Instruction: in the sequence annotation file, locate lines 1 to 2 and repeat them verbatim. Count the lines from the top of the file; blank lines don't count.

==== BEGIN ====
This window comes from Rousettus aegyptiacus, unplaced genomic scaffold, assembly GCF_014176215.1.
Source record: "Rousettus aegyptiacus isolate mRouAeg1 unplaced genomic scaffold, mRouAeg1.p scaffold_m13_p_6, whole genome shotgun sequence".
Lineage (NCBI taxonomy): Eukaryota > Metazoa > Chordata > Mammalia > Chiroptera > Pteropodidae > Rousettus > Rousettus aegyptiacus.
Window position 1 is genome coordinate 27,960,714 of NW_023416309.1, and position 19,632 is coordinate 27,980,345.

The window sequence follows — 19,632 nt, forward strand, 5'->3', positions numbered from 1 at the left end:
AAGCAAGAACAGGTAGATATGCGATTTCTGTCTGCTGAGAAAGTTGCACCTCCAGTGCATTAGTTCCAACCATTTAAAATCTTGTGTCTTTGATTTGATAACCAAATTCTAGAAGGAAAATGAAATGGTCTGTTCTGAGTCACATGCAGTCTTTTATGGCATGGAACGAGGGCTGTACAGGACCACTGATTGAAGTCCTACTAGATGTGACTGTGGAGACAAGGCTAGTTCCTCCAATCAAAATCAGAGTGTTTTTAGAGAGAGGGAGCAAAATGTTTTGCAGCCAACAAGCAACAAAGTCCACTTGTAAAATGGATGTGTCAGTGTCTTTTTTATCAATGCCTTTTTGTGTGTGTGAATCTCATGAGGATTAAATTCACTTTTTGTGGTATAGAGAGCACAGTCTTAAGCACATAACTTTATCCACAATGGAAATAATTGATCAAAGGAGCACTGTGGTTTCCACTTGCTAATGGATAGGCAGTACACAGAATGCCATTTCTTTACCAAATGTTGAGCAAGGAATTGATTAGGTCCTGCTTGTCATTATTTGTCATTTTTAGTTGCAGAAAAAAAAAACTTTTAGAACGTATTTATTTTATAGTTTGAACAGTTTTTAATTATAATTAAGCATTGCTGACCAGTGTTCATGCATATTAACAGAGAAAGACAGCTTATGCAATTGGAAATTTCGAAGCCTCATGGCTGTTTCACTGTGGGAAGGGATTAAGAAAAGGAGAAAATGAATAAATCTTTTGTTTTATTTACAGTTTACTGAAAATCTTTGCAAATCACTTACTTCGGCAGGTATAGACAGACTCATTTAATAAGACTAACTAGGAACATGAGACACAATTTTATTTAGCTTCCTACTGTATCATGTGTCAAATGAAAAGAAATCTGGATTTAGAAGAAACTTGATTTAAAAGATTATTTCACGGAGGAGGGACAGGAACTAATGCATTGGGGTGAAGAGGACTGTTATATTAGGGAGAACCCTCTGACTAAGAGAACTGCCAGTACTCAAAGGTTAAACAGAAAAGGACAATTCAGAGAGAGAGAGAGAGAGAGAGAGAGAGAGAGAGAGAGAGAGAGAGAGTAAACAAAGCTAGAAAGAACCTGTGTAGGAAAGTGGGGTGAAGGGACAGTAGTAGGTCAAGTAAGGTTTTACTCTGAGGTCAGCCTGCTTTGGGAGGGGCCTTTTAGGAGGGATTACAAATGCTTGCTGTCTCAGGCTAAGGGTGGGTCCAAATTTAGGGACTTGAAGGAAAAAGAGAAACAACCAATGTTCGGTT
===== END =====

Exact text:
This window comes from Rousettus aegyptiacus, unplaced genomic scaffold, assembly GCF_014176215.1.
Source record: "Rousettus aegyptiacus isolate mRouAeg1 unplaced genomic scaffold, mRouAeg1.p scaffold_m13_p_6, whole genome shotgun sequence".